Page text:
tutorial here). It is very meditative to work on and that was a good project for such a time. I did not join all of the balls together ahead of time, but I did use the Russian join to attach several of them at a time. I joined the smaller balls into larger ones, picked up my hook, and crocheted happily away. At the end I did a shell border and just had one end to weave in--yay!
I like to use the Russian join for lace projects when possible because it's better than trying to weave in a bunch of ends in an open stitch pattern. I also find it useful in knitting projects where I will be having yarn changes randomly in the middle of rows. If you are unfamiliar with the Russian join, here's a short video that shows this very useful method.
If I am doing a crochet project without lots of open spaces in between stitches, I will usually just tie the yarn ends together before winding the smaller bits into a larger ball because I can easily weave the ends in when the project is done. I did that with a bunch of small scrap balls of sock yarn, making two scrappy balls, which I then used to make a pair of scrappy socks (crocheted, toe up), which I wear all the time--they have held up well.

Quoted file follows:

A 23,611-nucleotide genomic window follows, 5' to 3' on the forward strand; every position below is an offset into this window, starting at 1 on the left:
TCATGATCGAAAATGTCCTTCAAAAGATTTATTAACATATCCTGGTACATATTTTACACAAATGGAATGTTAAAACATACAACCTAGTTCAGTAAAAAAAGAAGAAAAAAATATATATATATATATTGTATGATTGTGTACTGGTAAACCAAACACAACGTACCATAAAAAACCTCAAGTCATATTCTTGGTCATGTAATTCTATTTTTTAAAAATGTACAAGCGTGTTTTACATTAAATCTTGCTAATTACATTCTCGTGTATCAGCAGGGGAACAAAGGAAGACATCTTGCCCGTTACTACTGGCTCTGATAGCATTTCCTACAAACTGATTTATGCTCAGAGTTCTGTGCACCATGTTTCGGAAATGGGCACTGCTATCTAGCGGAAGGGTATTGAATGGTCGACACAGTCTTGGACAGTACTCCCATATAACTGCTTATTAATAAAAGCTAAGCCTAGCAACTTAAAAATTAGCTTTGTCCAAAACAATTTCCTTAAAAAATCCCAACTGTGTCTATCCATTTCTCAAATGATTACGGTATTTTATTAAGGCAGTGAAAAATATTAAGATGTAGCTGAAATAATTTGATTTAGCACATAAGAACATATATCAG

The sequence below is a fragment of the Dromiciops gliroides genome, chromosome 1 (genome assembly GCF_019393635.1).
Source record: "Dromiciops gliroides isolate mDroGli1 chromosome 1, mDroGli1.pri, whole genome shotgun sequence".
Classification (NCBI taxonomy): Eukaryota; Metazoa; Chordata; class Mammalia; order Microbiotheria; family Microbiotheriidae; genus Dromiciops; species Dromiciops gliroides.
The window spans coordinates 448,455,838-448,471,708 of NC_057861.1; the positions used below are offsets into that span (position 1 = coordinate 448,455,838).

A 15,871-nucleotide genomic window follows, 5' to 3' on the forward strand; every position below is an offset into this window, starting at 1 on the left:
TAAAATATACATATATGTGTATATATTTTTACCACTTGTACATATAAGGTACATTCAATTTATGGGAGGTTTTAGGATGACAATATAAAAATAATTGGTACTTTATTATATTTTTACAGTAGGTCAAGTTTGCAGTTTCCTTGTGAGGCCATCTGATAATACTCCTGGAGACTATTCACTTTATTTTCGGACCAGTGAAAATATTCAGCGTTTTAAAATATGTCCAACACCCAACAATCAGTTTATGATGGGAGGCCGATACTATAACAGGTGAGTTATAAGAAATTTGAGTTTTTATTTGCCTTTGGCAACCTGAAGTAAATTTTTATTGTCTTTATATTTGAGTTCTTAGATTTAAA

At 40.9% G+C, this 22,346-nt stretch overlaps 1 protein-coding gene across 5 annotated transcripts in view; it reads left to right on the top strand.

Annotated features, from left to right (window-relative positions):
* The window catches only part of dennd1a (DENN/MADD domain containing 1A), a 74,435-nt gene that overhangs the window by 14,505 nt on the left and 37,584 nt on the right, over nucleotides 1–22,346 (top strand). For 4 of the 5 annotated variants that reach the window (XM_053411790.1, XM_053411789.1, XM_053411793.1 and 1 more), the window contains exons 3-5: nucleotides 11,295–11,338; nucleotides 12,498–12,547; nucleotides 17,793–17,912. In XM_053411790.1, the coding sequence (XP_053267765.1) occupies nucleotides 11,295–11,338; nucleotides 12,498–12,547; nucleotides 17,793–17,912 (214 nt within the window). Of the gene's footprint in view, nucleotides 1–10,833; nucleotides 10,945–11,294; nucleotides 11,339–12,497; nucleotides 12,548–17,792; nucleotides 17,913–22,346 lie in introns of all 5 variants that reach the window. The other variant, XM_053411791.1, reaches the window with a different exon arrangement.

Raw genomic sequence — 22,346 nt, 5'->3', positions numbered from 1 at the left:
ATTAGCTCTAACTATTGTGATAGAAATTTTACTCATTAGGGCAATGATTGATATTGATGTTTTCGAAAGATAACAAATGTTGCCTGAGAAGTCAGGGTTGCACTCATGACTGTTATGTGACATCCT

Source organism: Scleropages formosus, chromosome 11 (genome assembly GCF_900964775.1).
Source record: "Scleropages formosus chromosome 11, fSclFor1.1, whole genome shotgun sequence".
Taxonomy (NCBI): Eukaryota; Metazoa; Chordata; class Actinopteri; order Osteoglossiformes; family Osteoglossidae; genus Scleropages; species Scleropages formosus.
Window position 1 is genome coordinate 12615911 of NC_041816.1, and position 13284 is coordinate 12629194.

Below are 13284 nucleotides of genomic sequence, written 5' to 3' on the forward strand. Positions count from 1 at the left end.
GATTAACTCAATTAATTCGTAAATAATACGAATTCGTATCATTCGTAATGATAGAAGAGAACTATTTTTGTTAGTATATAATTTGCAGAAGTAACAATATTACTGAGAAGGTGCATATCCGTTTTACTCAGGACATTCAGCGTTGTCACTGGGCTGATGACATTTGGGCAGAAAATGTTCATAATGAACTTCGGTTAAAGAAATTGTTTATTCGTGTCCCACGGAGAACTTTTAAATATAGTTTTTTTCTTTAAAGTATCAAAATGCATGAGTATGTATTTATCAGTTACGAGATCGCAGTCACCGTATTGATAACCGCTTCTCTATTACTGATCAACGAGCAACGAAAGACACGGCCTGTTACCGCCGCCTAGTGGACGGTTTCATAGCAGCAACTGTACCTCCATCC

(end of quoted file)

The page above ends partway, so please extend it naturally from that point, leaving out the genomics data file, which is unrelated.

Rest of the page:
Sometimes I do nothing with the ends at all and I call them fringe.
If I just have a little novelty yarn, I use it by itself--making as many chains as I can, closing into a ring and looping it around my neck a few times like a necklace or around my wrist as a bracelet. Or I might cast on a bunch of stitches on circular knitting needles, bind off, and use the tails to sew the ends together and attach a glass bead.
May your weekend be creative and peaceful.